– Black: Formality, secrecy or reservation

– White: cleanliness, innocence and honesty

Many countries around the world recognise the healing properties and connections between colours. The Chakra System, originating in India between 1500BC and 500BC, recognises a series of energy points throughout the body. Each of these points is believed to have many different connections related to the body and mind/spirit. Each of these points is also allocated a colour to coincide. It is understood that this colour can be used to help balance the associated point within the body, whether that is through meditation, surroundings, or even wearing it as clothing. Similar practices can be found in the western world, too; when conducting clinical trials, researchers have discovered a link between the colour of the pill and its impact on the test subject. A warmer coloured (red, orange, yellow) placebo pill has been found to have a higher impact than when it is a cooler colour (blue, green, purple).

There are many other ways that society has recognised that colours will influence and impact people’s decision-making or moods. No doubt you’re already aware of the use of a red and yellow combination to stimulate hunger. This is why we see so many fast-food signs made up of reds and yellows. Other examples of the influence of colour in society include:

– Blue-coloured streetlights are thought to reduce the crime rates in their vicinity.

– Black uniforms are believed to receive more penalties for sporting teams as well as attract more negative attention.

– Red coloured objects are known to cause a person to respond with greater speed or force. Interesting, given that red typically means stop in the cases of road signs and traffic lights.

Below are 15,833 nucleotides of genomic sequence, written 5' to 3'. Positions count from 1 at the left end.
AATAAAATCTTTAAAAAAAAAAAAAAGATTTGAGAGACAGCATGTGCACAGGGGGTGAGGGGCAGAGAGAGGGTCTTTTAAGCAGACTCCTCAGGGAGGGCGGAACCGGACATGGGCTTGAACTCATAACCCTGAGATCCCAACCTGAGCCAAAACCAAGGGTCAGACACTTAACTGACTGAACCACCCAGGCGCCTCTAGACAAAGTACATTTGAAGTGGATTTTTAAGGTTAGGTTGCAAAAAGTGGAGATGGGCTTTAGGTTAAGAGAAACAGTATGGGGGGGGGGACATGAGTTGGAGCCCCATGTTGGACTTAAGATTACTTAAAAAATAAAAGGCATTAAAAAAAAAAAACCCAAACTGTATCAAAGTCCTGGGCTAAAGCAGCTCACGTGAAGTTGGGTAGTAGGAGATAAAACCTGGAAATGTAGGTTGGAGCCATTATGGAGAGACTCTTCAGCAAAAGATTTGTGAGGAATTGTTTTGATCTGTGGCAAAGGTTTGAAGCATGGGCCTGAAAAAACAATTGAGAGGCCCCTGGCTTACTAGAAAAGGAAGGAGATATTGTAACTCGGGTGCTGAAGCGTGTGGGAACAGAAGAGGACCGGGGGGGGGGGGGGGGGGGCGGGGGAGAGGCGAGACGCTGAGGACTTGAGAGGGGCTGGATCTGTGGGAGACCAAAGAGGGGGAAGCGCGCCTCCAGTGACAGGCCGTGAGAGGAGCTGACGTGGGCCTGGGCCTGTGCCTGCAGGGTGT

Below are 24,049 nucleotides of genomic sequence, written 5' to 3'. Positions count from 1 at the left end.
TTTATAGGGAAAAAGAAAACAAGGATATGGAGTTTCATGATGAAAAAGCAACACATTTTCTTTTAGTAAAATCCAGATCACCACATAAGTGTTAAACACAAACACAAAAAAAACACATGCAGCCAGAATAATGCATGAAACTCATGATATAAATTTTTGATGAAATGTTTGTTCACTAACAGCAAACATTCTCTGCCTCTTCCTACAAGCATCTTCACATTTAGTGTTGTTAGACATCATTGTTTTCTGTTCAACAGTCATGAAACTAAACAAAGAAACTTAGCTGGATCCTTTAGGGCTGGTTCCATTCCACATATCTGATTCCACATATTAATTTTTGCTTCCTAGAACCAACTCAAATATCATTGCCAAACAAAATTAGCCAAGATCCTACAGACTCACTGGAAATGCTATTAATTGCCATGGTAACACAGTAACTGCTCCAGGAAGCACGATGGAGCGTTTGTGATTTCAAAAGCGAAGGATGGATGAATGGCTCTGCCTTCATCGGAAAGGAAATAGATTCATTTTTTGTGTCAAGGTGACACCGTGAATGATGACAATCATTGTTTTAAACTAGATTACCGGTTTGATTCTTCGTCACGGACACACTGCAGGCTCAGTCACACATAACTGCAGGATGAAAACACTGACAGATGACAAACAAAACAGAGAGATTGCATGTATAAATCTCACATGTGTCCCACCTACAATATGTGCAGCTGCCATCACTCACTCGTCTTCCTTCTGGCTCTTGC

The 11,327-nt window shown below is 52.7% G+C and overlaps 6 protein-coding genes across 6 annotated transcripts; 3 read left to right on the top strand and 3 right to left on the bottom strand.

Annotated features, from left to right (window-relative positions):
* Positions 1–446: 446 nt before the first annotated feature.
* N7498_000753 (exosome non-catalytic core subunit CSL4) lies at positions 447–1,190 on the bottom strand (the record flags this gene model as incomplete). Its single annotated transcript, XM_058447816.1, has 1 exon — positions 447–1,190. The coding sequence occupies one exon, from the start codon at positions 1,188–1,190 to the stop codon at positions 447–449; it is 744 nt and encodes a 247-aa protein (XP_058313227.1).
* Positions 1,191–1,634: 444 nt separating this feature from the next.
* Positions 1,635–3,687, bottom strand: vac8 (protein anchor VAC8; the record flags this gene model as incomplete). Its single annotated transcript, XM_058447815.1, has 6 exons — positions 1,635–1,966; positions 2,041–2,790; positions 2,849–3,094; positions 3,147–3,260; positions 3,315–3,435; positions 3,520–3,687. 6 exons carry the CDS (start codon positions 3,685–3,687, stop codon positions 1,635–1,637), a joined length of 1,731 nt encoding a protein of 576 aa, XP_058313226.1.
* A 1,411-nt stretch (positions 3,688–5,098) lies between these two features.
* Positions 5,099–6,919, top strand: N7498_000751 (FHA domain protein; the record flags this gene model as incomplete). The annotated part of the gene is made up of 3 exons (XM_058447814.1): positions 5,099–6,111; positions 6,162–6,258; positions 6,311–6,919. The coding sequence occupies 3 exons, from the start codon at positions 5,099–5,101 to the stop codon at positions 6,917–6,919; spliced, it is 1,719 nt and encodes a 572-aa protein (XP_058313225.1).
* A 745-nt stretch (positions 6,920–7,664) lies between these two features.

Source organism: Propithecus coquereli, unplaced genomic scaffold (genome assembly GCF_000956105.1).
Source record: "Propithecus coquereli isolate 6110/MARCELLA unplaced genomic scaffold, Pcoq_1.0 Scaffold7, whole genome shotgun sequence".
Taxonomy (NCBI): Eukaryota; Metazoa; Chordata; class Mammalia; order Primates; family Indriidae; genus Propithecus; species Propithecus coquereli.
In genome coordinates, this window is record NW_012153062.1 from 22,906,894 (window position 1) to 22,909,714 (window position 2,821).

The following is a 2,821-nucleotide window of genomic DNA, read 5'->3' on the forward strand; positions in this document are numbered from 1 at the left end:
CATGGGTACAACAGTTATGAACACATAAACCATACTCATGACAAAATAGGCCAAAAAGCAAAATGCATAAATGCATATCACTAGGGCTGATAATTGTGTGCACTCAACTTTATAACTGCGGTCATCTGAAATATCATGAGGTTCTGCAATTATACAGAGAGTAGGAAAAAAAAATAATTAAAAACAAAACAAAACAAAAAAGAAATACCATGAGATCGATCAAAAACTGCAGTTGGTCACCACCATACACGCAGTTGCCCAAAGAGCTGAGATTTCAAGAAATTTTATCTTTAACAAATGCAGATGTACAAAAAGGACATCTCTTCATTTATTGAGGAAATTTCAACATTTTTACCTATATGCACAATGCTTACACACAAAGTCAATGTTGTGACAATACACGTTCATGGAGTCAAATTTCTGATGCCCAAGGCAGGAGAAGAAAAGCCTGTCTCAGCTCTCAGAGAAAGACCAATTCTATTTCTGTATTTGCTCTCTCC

When thinking of how to decorate our homes, we often consider the colour schemes we use. This is indirectly linked to the impact our colour choices can have on our moods. There’s a good reason our walls are often white over black, and it’s not just brightness. Lighter colours and shades are able to give the perception of a bigger room, whereas darker ones can make a space feel smaller or more enclosed. Similarly, people are more inclined to opt for a lighter wood colour for their floor, furniture or timber cladding – spoiler, it’s not a cheaper wood stain. Studies have indicated that darker colours of wood can increase anxiety and depression, while their lighter counterparts instil feelings of comfort, cosiness and peace. It’s recommended when choosing colours for furniture and walls for certain rooms to take into consideration the colour for the atmosphere you’re hoping to create. So, if you’re looking to install a home office (as so many of us are, thanks to Covid), then don’t limit your online search to office chairs in Australia; look into what colours are best for productivity. The results might even surprise you.

Next time you find yourself in an unexpected mood, perhaps take in your surroundings. Could something around you be causing it? Or better yet, can you use colour therapy to help alleviate some of the discomforts? You just might be surprised how often your mood is impacted by the colours of your environment.